SC Emphasizes Limits on ‘Preventive Detention’, Overturns Telangana HC Order


The Supreme Court, noting that preventive detention is a draconian measure and any such action based on capricious or routine exercise of powers must be halted early, has overturned a Telangana High Court order rejecting a detenu’s appeal.

A bench led by Chief Justice of India D Y Chandrachud emphasized that the fundamental concept of preventive detention is to detain a person not as punishment for something he has done but to prevent him from doing it.

“The state’s police machinery’s inability to address the law-and-order situation should not be a justification for resorting to preventive detention,” the bench, also comprising Justice J B Pardiwala and Justice Manoj Misra, added.

“Preventive detention, being a draconian measure, necessitates the immediate rejection of any order resulting from a capricious or routine exercise of powers. It must be struck down at the first available threshold,” stated the top court.

The appellant was apprehended under the Telangana Prevention of Dangerous Activities Act of 1986 by order of the Rachakonda police commissioner in Telangana on September 12 last year. Four days later, the Telangana High Court dismissed the man’s petition, challenging the detention order.

In its recent ruling, the Supreme Court reiterated that the power under any enactment concerning preventive detention must be exercised with great care, caution, and restraint.

The court emphasized that the pendency of prosecution does not bar an order of preventive detention, nor does an order of preventive detention bar prosecution.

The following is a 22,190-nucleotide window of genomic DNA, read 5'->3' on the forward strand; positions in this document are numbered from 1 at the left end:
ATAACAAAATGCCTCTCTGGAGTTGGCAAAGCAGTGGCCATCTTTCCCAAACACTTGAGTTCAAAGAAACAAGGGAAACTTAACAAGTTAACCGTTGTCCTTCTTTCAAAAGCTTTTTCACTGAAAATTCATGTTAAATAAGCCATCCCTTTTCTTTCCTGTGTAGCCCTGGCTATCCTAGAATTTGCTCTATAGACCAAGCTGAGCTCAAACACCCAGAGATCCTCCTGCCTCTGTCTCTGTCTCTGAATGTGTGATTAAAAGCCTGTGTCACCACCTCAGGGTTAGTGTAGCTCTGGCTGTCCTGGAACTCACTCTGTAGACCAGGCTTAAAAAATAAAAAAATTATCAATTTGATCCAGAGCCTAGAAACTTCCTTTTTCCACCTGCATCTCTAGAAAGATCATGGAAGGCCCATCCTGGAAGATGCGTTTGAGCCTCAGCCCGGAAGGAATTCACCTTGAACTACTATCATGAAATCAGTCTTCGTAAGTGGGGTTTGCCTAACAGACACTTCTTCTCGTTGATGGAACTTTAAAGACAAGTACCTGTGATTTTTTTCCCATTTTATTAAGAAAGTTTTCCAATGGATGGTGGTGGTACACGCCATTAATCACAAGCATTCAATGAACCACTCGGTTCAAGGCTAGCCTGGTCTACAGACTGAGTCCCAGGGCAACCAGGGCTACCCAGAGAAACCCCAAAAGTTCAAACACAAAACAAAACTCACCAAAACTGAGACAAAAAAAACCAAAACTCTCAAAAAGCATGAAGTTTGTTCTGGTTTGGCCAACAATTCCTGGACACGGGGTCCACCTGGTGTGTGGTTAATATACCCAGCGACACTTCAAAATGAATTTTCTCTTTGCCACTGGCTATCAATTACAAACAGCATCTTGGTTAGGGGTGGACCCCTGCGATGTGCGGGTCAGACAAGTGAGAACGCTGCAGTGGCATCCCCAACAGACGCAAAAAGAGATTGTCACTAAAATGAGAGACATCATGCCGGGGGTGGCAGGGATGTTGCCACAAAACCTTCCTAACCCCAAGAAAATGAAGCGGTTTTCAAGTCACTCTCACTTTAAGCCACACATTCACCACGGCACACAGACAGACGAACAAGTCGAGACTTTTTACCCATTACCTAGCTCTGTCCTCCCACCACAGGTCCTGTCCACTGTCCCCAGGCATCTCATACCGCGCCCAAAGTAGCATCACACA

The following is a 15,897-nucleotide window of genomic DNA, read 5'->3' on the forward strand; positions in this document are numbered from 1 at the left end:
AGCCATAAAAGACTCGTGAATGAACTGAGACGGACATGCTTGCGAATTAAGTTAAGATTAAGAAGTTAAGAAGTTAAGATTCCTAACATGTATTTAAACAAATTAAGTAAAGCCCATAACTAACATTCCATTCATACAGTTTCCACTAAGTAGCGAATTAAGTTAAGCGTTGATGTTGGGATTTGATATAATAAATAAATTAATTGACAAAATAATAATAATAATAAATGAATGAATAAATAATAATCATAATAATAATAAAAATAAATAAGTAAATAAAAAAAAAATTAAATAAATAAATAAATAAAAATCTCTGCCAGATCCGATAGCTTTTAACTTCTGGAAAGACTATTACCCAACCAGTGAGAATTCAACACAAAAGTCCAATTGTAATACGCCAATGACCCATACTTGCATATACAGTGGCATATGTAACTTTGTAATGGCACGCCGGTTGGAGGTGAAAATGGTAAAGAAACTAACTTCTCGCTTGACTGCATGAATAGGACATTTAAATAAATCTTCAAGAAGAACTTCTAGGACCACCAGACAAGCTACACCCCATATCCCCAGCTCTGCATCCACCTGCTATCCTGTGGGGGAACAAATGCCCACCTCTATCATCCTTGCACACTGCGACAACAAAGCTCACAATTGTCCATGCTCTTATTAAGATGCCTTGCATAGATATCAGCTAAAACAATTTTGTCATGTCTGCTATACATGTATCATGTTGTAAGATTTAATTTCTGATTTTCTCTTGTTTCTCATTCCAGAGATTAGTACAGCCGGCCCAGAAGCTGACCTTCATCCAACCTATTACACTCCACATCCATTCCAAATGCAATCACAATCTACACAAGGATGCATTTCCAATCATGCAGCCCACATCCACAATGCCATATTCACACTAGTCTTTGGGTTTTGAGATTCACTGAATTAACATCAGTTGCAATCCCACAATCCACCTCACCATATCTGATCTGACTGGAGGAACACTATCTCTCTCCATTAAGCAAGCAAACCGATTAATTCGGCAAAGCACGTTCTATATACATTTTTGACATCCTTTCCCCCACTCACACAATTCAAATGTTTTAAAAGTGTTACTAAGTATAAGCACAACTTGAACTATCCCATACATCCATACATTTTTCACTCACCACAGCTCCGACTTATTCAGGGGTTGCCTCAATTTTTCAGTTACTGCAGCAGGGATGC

“We are of the opinion that merely registering two FIRs for alleged offenses of robbery etc., could not have been the basis for invoking the provisions of the 1986 Act to preventively detain the appellant, assuming he is a ‘GOONDA’ as defined under Section 2(g) of the Act,” the court remarked.

“What has been alleged against the appellant detenu could be said to have raised issues related to law and order, but we find it difficult to conclude that they impinged on public order,” the bench stated.

The court reiterated that to classify someone as “acting in any manner prejudicial to the maintenance of public order,” the activities must be of a nature that ordinary laws cannot address or prevent subversive activities affecting society.

While the expression ‘law and order’ is broader in scope as contravention of law always affects order, ‘public order’ has a narrower ambit and could be affected only by contraventions that affect the community or the public at large, the top court bench explained.

“The distinction between ‘law and order’ and ‘public order’ lies in the degree and extent of the act’s reach in society. It is the potential of the act to disturb the even tempo of life of the community which makes it prejudicial to the maintenance of public order,” the bench clarified.

The court emphasized that the grounds for the order should be furnished to the detenu, and the decision of the authority must be a natural culmination of the application of mind to the relevant and material facts available on the record.

“While issuing a detention order, the authority must arrive at a proper satisfaction which should be clearly reflected, and in categorical terms, in the order of detention,” the top court added.

According to the Constitution, any law pertaining to preventive detention must provide for the formation of an advisory board consisting of persons who have been or are qualified to be appointed as judges of high courts.

“An advisory board established under preventive detention legislation is required to conduct a thorough scrutiny of an order of detention placed before it, by considering all aspects and angles before expressing any definite opinion in its report,” the Supreme Court stated.

The advisory must consider all aspects justifying the detention and its legality instead of merely confirming the “subjective satisfaction” of the detaining authorities.

Setting aside the high court’s order, the top court annulled the detention order.

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